Translating to “suspended in mid-air” in Swahili, Angama Mara opened recently, located 300 metres above the Maasai Mara. Guests are promised the best seats in the house, given the lodge is perched in the heart of the East African safari circuit and in the epicentre of the Great Migration.
The lodge consists of two totally separate and intimate camps, each with a guest area sitting atop one of the kopjes (small hills). Inspired by the old-world atmosphere of Nairobi’s famous Muthaiga Club, guests can dine, read, relax, and enjoy a drink in a place where indoors and outdoors merge into one, all the while enjoying the view below. The architecture is filled with drama, and the red brickwork is inspired by local Maasai technique.
With 30 tented suites spread across two camps, the resort took 42,000 man-hours to complete and is being vaunted as a haven for birders and photographers. There’s a raft of guided tours on offer, but you won’t have to stray too far to see big game and other majestic mammals – the plains below the lodge are plentiful and every tent is equipped with binoculars.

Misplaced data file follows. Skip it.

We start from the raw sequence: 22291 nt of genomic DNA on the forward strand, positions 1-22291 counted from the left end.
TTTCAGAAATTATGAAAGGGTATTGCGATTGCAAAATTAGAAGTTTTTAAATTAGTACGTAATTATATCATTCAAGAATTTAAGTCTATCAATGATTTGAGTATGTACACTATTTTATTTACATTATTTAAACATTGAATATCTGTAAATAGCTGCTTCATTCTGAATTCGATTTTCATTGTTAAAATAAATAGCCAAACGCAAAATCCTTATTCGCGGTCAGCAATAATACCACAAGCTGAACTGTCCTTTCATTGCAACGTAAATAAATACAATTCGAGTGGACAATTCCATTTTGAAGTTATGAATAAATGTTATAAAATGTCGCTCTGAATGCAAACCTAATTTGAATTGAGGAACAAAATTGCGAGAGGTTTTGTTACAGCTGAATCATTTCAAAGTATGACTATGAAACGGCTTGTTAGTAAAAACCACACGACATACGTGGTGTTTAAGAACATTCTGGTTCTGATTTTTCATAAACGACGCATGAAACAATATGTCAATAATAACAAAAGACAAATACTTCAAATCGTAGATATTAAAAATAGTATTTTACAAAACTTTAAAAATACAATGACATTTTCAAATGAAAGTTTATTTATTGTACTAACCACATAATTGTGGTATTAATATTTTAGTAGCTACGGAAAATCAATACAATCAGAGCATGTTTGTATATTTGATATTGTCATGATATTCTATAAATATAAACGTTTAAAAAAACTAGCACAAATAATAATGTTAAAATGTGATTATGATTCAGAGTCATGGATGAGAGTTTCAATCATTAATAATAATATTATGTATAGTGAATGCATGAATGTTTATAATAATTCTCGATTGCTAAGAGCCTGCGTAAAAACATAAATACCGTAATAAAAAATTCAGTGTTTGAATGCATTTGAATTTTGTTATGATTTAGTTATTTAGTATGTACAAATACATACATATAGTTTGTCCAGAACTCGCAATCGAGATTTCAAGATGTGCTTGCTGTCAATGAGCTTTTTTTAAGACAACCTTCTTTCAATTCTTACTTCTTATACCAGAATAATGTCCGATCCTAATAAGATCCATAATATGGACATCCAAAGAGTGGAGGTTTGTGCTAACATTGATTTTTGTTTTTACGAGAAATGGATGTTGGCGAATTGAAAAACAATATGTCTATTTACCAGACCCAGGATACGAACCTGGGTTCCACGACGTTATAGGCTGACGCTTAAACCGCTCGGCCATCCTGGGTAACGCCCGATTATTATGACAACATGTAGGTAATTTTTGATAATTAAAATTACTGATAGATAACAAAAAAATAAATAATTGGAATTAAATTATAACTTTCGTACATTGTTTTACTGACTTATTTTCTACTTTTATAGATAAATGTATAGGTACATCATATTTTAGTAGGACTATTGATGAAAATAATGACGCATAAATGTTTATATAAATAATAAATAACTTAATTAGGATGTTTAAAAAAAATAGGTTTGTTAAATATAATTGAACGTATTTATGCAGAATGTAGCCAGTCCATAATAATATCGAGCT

In order to ensure a unique experience, guests are encouraged to eat where and when they prefer – be it a safari picnic in the shade of a tree, on their private deck or under the stars with a bush barbecue. Coffee is brewed with beans brought over from the highlands; fresh fruit and veggies are sourced from owner-run farms and seafood is trucked directly from the Kenyan coast.
Since you’re taking it easy in between outings, why not take advantage of the on-site masseuse for some TLC on your tent’s deck? Then take a ‘rocking chair safari’ – each accommodation has two cosy chairs, perfectly placed for you to survey the landscape below. And if the animals are being shy, just pinch a book from the resort’s library, stacked with a carefully curated selection of Africana literature and film. Both the tented suites and the library, with its fireplace, leather sofa, refectory table and guest computer, are connected on WiFi.
The camps are advertised as a modern interpretation of a 1920s safari, which is fitting, since many romantic scenes from Out of Africa were filmed in the area. The resort can even arrange a private picnic on the kopje (small hill) depicted on the film’s poster, so make sure you rehearse your favourite lines before you arrive. Let’s hope your time in Kenya is just as dramatic - but without the heartbreak.